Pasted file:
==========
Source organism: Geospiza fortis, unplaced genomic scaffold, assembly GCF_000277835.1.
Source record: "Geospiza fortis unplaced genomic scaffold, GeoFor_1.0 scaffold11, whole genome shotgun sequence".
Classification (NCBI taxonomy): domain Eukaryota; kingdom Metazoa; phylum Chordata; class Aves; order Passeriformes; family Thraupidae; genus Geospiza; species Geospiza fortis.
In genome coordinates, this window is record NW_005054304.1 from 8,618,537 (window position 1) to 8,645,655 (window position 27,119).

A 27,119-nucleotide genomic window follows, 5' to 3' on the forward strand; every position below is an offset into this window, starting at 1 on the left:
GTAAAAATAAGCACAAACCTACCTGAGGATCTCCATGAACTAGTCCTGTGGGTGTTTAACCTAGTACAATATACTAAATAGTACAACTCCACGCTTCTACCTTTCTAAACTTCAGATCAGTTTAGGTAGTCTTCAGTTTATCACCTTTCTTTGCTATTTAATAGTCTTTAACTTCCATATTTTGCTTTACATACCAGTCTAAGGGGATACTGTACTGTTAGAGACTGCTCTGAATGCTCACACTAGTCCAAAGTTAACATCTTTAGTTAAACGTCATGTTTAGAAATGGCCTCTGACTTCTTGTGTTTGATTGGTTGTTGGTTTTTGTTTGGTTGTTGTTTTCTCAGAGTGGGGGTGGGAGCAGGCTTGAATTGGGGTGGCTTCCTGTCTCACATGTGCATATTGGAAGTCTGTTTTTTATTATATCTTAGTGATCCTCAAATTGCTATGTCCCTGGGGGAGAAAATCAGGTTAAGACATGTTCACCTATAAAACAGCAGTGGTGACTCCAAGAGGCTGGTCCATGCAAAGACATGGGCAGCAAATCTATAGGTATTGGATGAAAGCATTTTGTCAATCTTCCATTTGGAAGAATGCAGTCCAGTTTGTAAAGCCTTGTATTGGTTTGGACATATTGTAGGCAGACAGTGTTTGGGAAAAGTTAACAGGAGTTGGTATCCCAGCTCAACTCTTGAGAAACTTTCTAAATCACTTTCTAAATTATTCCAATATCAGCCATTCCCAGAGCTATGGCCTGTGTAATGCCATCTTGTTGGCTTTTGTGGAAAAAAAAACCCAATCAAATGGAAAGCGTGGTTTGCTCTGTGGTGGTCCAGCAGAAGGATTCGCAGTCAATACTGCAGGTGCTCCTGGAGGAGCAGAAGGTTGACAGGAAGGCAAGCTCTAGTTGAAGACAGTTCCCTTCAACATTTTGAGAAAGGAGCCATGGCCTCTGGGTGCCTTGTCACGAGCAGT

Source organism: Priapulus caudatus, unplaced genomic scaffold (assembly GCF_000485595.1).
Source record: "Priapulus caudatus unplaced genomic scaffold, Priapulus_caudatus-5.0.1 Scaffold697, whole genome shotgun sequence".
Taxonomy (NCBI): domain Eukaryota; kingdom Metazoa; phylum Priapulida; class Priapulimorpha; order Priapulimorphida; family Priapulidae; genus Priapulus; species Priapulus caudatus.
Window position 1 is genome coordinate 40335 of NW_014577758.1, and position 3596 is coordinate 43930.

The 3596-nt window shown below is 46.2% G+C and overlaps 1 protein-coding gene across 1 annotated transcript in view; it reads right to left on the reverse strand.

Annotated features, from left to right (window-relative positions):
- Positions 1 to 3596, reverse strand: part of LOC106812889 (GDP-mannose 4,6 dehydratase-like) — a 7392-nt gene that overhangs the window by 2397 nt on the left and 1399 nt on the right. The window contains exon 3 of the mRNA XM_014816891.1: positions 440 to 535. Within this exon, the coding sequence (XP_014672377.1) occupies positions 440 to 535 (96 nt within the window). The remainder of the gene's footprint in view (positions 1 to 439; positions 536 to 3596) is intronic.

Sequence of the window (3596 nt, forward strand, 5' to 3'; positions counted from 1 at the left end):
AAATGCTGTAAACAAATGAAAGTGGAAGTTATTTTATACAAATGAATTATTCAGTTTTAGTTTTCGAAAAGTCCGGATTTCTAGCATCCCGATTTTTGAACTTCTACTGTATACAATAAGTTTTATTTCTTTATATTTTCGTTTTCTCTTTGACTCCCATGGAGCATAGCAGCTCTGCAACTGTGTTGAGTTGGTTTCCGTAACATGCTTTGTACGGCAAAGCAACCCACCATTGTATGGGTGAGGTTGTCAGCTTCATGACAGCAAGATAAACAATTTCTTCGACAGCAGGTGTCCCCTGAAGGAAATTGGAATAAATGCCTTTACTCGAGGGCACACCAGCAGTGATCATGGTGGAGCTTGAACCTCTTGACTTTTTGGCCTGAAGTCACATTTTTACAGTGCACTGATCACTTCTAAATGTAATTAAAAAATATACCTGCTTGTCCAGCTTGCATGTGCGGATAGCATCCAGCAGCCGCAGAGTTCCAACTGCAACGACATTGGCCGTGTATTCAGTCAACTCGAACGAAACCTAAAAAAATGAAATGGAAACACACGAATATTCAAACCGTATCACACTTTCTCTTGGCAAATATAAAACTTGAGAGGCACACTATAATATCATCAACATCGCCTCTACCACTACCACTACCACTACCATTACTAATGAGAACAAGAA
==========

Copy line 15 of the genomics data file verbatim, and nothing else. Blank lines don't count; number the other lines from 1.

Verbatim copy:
AAATGCTGTAAACAAATGAAAGTGGAAGTTATTTTATACAAATGAATTATTCAGTTTTAGTTTTCGAAAAGTCCGGATTTCTAGCATCCCGATTTTTGAACTTCTACTGTATACAATAAGTTTTATTTCTTTATATTTTCGTTTTCTCTTTGACTCCCATGGAGCATAGCAGCTCTGCAACTGTGTTGAGTTGGTTTCCGTAACATGCTTTGTACGGCAAAGCAACCCACCATTGTATGGGTGAGGTTGTCAGCTTCATGACAGCAAGATAAACAATTTCTTCGACAGCAGGTGTCCCCTGAAGGAAATTGGAATAAATGCCTTTACTCGAGGGCACACCAGCAGTGATCATGGTGGAGCTTGAACCTCTTGACTTTTTGGCCTGAAGTCACATTTTTACAGTGCACTGATCACTTCTAAATGTAATTAAAAAATATACCTGCTTGTCCAGCTTGCATGTGCGGATAGCATCCAGCAGCCGCAGAGTTCCAACTGCAACGACATTGGCCGTGTATTCAGTCAACTCGAACGAAACCTAAAAAAATGAAATGGAAACACACGAATATTCAAACCGTATCACACTTTCTCTTGGCAAATATAAAACTTGAGAGGCACACTATAATATCATCAACATCGCCTCTACCACTACCACTACCACTACCATTACTAATGAGAACAAGAA